Health data is sensitive information. Thus, it is justified that the law defines precisely how the data is used.
“In a scientific sense, however, the strict regulation is a challenge as it slows down the development of data-based solutions. For example, in order to transfer data for analyses, many kinds of agreements are needed”, says research team leader Mika Hilvo from VTT, Technical Research Centre of Finland, who coordinates the project in Finland.
The international Secure-e-Health project develops new methods for secure processing of fragmented health data. This lays the groundwork for the development of health-promoting services, where data are used in disease risk prediction and clinical decision-making, for example. EU-level regulation (Medical Devices Regulation, MDR) must be taken into account in the development of medical devices, such as information systems.
Federated learning and data harmonization play a key role
Data fragmentation refers to both the different locations of the data and the methods used to collect it. Federated learning, i.e. local processing of data, solves the challenges associated with transferring data. The health data itself is not transferred, but instead parameters are calculated from it, and they can be transferred securely. These parameters can be used, for example, to create predictive models that support doctors in decision-making.
Health data is collected, for example, by home monitoring methods and in various patient information systems. Information obtained from different data sources must be harmonized before it can be used in risk prediction. New, standardised data models provide means for this.
“The aging of the population is a Europe-wide challenge that we can respond to by designing humane, preventive services that support, for example, living at home as an elderly. Data-driven development also helps to target services correctly. Solita Health has developed, for example, a Kotidigi home monitoring system, and an artificial intelligence tool, Oravizio, for risk assessment for orthopaedics. In addition, we have developed a RegProof™ operating model that utilizes modern designing, software development methods, but also helps take into account the legislation and regulations regarding medical devices, such as medical devices as software”, commented Risto Kaikkonen, Director of Solita Health. Solita has been awarded the international ISO 13485 quality certificate for the design and production of healthcare equipment and supplies.
In order to protect health data, effective identity and user management is also needed to limit access to data precisely. In addition, we need new encryption methods and algorithms that guarantee data security even in the era of quantum computers. These methods are also being developed in the project.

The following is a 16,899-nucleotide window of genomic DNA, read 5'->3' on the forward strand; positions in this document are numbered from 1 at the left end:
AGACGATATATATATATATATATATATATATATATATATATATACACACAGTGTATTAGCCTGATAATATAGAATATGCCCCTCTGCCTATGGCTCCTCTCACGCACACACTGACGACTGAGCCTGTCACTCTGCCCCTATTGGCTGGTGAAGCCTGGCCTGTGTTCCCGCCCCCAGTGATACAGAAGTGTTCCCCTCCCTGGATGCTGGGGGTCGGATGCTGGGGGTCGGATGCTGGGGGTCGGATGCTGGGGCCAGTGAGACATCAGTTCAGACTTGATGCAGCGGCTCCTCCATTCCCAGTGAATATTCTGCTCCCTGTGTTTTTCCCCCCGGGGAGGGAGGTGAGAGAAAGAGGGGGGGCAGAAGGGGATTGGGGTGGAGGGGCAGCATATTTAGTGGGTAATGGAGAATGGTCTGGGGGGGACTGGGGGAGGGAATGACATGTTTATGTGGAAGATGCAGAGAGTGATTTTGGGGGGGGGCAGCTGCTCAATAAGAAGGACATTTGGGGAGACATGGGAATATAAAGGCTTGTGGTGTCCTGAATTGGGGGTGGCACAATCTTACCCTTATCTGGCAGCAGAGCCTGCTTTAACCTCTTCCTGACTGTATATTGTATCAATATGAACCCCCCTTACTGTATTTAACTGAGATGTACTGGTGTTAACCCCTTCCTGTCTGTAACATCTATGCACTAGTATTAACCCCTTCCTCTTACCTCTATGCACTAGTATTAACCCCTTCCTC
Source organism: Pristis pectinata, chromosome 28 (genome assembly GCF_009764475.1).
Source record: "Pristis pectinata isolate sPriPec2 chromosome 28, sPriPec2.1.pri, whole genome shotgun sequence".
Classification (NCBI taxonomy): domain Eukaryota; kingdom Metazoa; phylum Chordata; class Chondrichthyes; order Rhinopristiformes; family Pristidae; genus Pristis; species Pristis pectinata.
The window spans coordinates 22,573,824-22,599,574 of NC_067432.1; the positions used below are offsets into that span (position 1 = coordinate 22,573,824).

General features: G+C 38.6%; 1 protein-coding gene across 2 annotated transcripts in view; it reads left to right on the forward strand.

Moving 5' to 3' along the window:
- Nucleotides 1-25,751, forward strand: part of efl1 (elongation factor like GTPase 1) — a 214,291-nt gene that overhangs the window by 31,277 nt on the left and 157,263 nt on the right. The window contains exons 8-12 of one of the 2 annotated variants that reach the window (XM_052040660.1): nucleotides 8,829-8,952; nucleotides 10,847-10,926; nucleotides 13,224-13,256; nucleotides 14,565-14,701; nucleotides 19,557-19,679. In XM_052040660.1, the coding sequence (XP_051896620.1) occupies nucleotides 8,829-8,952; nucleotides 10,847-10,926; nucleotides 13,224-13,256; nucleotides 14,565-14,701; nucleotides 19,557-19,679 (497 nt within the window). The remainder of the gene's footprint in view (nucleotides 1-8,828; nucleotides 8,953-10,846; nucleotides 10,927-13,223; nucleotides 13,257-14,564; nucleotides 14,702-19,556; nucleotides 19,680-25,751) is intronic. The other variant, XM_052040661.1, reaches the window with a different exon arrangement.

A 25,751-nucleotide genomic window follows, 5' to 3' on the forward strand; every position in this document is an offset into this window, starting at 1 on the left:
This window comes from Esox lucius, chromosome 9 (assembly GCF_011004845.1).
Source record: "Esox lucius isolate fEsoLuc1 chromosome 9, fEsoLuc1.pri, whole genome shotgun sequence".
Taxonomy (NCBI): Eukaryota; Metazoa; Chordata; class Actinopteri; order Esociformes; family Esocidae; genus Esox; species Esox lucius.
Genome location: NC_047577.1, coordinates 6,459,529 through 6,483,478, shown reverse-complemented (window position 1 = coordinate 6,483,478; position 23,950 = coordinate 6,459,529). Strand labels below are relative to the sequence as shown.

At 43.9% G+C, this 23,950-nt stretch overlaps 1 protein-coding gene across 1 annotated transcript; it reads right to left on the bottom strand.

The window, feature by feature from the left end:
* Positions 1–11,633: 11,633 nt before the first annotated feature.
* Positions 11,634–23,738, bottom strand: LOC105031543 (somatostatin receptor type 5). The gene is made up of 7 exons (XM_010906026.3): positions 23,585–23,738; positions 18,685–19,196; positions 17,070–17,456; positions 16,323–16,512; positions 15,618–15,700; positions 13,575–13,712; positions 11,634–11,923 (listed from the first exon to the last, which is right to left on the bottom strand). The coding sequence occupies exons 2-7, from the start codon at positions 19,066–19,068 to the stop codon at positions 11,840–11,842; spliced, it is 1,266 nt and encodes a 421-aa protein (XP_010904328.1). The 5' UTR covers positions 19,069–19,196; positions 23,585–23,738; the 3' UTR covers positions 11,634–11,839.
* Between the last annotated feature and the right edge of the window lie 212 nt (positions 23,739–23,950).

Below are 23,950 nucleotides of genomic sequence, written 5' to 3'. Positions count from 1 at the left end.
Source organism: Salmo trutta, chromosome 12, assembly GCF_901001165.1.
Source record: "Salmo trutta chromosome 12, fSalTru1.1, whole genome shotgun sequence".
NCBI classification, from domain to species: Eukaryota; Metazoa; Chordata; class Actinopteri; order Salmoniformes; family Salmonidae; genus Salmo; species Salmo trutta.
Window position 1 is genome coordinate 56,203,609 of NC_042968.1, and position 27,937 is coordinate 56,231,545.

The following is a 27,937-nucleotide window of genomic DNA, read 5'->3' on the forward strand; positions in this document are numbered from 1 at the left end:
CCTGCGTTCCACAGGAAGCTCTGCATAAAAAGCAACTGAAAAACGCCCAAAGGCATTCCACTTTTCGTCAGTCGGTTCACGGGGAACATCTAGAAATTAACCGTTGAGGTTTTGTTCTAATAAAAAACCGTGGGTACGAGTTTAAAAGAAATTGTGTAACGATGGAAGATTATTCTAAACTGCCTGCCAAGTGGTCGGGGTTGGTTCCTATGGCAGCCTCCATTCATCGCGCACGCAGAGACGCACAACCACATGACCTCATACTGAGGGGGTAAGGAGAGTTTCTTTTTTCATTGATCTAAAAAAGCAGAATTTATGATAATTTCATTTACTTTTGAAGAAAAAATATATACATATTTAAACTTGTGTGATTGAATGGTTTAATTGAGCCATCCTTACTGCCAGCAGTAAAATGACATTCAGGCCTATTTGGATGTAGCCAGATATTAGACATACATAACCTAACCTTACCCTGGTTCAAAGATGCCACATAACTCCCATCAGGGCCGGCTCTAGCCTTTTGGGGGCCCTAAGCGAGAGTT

Application area: risk predictions of cardiovascular diseases
The new methods will first be applied to cardiovascular disease risk predictions. Together with its company partners, VTT is investigating how the condition and rehabilitation of a person suffering from heart problems can be predicted using health data.
The heart patient’s condition is monitored at home using Bittium’s wearable device and Solita’s home monitoring system. This data is combined with the data obtained from Mediconsult’s patient information systems and to official register data acquired by Success Clinic. CSIT is responsible for health data security and access control. VTT is developing a machine learning model that predicts risks based on data. Nordic Healthcare Group is investigating how the new methods can be integrated into the patient’s treatment path. Success Clinic develops methods to model the changes in medication use. Eventually, the aim is to incorporate the new machine-learning models into patient information systems.
Large-scale health benefits and global business
There are great expectations related to health data, machine learning, and artificial intelligence. With the help of new methods, these promises can now be redeemed by improving the prediction of risks and the identification of patients at risk. This can facilitate decision-making and the allocation of healthcare resources, as well as produce public health benefits and have a broad impact on people’s well-being even before getting sick.
“Finland and the Nordics are at the forefront of research of the new methods: we have unique health data reserves and top-class expertise in developing these innovations. Solutions based on health data have enormous potential in the international market. Finland has good opportunities to be in the front line of this development also globally,” states Hilvo.
The Secur-e-Health project started on January 1, 2023 and will last for three years. Five countries (Finland, Germany, Canada, Netherlands, Portugal) participate in the project. VTT coordinates the Finnish country consortium, which includes six companies (Bittium, CSIT Finland, Mediconsult, Nordic Healthcare Group, Solita and Success Clinic). In Finland, the project is financed by Business Finland.
For more information
VTT, Mika Hilvo, PhD, Research Team Leader, Health Data Analytics, +358 50 5347782, [email protected]
Solita, Risto Kaikkonen, Director, Health and Wellbeing, +358 41 536 8745, [email protected]
Solita, Manu Setälä, Head of Research, +358 50 557 7910, [email protected]